Innovation in track cycling: real-time monitoring!

Coaches lose a lot of time in querying, combining and analyzing the large amount of wearables & video data of their athletes. Furthermore, real-time access to this data is mostly not possible, limiting its use during training (when it is most valuable). 

​​In collaboration with Cycling Vlaanderen and IDLab the team of prof. dr. Steven Verstockt (Jelle De Bock & Lore Simons) of Ghent University is going for the solution by making a dashboard to support coaches of track cyclists in analyzing and visualizing real-time sensor data: the Wireless Cycling Network!

What’s the plan with the Wireless Cycling Network?

The goal is to support coaches in the monitoring/analysis of their riders using a central sensor dashboard on which the ANT+ sensor data (power, cadence, HR, etc) of all riders is visualized and events/outliers can be shown. The goal is to use off-the-shelf hardware and build software on top of it.

The project will proceed in 4 steps.

1. Investigation on capturing ANT+ sensor data

Initially, an investigation will be done on how ant+ sensor data can be captured in an efficient and user-friendly way on the center square of a track using a mobile set-up (which can be easily moved). For this purpose, an evaluation of type/placement/number of antennas/loggers will be performed, starting from existing hardware. The signal strength/range of different types of data capturing sensors will also be studied (ANT+ multiscan). 

2. Investigation on rider’s location on the track

So the question is whether there is an inexpensive and time-efficient way to monitor jump loads that is validated in terms of method, and where Based on sensor insights (correlations between sensor data and position on the track) and available location data, a rough estimate of the riders’ location on the track will be made. Exploratory literature review has shown that this is still a very challenging problem.

3. Data visualization

In order not to overload the coaches with data, an extra layer is placed on top of the raw data that is able to detect outliers and events and allow them to filter, color and sort the data accordingly. In this way the attention of the coaches is focused on what really matters.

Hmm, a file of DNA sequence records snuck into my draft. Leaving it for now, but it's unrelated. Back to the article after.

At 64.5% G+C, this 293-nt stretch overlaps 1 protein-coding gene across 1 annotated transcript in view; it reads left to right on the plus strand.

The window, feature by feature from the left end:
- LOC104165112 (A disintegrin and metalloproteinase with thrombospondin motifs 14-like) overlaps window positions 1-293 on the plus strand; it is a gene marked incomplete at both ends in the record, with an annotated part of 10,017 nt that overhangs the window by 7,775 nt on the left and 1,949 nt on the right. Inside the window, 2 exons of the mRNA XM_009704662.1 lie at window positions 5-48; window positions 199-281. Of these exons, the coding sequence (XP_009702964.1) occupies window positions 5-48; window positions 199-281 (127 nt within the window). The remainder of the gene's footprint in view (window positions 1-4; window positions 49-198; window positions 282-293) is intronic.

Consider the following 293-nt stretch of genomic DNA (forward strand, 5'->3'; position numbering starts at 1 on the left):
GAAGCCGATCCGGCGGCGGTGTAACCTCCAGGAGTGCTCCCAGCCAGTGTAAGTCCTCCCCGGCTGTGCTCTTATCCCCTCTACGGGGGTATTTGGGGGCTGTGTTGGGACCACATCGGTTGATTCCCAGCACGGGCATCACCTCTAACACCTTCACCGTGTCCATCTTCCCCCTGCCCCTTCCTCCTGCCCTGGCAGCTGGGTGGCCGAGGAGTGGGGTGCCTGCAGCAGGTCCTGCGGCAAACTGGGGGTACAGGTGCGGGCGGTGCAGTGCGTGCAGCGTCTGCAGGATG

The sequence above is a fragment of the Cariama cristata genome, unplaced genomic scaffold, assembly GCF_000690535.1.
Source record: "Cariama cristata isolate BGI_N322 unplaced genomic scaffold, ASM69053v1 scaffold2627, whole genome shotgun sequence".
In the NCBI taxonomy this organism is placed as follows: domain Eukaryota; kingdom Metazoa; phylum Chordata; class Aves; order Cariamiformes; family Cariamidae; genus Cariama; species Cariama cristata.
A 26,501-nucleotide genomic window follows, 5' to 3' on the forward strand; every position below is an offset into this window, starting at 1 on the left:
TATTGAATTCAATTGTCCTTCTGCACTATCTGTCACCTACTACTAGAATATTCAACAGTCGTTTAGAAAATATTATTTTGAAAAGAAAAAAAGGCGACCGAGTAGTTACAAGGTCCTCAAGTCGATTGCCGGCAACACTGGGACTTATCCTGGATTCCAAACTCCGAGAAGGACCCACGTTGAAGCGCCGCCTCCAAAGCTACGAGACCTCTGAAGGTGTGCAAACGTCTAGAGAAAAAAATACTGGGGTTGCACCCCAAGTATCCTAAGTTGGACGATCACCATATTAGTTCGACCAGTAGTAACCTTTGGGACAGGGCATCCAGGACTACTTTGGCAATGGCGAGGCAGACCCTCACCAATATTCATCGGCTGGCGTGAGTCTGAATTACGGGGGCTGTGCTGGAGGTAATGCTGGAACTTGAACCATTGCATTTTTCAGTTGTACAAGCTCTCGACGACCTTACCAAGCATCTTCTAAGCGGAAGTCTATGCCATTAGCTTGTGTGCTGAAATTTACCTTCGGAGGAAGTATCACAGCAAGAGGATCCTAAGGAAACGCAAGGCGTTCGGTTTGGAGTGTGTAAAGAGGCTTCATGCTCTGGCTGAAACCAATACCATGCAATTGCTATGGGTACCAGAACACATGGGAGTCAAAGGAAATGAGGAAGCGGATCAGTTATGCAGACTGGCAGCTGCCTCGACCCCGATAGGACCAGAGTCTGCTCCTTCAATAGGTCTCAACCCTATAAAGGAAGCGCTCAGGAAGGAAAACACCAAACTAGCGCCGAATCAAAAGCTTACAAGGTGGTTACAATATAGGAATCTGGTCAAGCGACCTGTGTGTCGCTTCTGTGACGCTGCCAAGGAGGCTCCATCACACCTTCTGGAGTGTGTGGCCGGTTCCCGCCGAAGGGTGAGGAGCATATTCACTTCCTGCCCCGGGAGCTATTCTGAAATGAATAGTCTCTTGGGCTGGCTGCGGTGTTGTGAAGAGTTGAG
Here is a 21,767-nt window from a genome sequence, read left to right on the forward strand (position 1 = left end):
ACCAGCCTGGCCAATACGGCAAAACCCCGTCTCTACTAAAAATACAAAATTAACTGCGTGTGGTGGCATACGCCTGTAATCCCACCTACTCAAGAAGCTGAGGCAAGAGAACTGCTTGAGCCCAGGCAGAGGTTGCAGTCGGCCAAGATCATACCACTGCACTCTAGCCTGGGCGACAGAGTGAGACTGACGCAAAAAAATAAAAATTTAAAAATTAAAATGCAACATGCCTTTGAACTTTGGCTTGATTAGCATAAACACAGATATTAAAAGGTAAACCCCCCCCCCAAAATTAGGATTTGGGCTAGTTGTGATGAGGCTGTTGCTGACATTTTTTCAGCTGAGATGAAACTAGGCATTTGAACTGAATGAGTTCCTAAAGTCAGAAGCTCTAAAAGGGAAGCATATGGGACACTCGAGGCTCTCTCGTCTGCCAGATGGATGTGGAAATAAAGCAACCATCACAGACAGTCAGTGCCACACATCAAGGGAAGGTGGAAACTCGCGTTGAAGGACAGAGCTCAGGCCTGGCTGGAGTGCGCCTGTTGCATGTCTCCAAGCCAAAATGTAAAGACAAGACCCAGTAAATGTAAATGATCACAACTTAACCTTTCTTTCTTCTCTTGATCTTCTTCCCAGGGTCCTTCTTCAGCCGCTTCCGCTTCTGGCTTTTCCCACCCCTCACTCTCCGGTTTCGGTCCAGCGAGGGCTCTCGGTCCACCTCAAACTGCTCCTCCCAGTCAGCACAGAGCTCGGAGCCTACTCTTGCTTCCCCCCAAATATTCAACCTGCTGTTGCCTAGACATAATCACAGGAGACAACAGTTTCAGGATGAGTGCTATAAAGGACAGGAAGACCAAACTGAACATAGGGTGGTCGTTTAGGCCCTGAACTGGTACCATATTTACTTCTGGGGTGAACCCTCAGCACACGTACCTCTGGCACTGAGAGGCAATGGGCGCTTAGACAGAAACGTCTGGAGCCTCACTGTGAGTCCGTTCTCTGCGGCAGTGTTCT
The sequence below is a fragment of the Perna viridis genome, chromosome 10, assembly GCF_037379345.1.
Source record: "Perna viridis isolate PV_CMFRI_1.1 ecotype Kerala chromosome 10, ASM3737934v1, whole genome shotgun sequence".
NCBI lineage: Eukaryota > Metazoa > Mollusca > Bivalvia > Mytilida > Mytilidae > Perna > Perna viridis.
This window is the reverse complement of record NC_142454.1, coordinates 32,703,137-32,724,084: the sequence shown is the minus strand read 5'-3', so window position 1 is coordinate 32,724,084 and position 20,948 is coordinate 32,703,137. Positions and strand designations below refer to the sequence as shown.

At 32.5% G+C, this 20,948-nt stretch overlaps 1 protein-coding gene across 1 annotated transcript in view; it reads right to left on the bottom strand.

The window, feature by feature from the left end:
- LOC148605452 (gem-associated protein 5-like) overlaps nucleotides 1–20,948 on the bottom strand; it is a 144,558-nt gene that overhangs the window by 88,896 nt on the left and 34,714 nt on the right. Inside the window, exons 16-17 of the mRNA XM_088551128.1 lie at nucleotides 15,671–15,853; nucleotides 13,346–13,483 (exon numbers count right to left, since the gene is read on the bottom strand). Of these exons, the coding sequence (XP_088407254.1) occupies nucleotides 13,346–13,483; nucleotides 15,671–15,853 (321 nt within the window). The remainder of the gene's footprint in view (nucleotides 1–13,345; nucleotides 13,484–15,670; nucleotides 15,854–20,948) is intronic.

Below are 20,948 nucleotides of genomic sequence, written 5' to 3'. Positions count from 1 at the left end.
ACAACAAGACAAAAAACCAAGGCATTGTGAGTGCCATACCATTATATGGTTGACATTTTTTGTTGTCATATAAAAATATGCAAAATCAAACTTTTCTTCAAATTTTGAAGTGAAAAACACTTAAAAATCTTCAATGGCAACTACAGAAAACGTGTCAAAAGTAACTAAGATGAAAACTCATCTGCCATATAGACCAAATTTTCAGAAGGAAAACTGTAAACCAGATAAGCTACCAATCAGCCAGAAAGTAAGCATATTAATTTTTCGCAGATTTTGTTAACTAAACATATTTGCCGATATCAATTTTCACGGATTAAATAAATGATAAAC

4. Quality assessment

A quality assessment module will also be added. In consultation with the coaches the important features in their assessment process will be analyzed. The building blocks for this will be developed as generically as possible so that they can also be used for other events where (combined) data can help to give an opinion on the quality of a technical performance (e.g. evaluation ‘driving the correct lines’ and ‘standing start’).

What is the state of affairs right now and what are the next steps?

Currently the hardware – software link has been thoroughly tried and tested. Hardware requirements are well defined and the setup of the hardware on the track can be considered as a fluent process. There is now a profound understanding of the capabilities and inabilities of the hardware and sensors.

Furthermore a first version of the athlete sensor data dashboard and the configuration of the athlete physiological parameters is implemented. Data is successfully stored to a database that makes storing the recorded sensor data a very convenient process. When a power meter is attached to an athlete’s sensor data configuration the dashboard also shows energy levels of the athlete with the basic version of the Skiba W’ energy model (1).

The next steps in the development process is the gathering of feedback from the people that will actually use the platform and further improve look and feel based on their input. Additionally we also plan to put the location algorithms that have been tested based on the recorded track training sessions in the platform’s front- and back-end.

Jelle De Bock


Summary of the advantages of the Wireless Cycling Network:

  • Improved data collection: ANT+ sensor data will be collected in an efficient and user-friendly manner.
  • Better athlete guidance: Coaches will be supported in the real-time monitoring/analysis of their riders.
  • Generic solution: The hardware set-up and dashboard could be used for other sports too (with minor modification).


Take a look at the infographic or go to the project and download it yourself!

Key publication: Michael Steyaert, Jelle De Bock, and Steven Verstockt (2021), Sensor-Based Performance Monitoring in Track Cycling. 8th Workshop on Machine Learning and Data Mining for Sports Analytics

(1) Skiba PF, Jackman S, Clarke D, Vanhatalo A, Jones AM. Effect of work and recovery durations on W’ reconstitution during intermittent exercise. Medicine and Science in Sports and Exercise. 2014 Jul;46(7):1433-1440. DOI: 10.1249/mss.0000000000000226. PMID: 24492634. 

  • Are you interested in the Wireless Cycling Network and want to know more about it or about the people behind it? Do not hesitate to contact Prof. dr. Steven Verstockt or Kristof De Mey.

For all your general questions, contact us through our website!

Ghent University, innovation, sports data, sports tech

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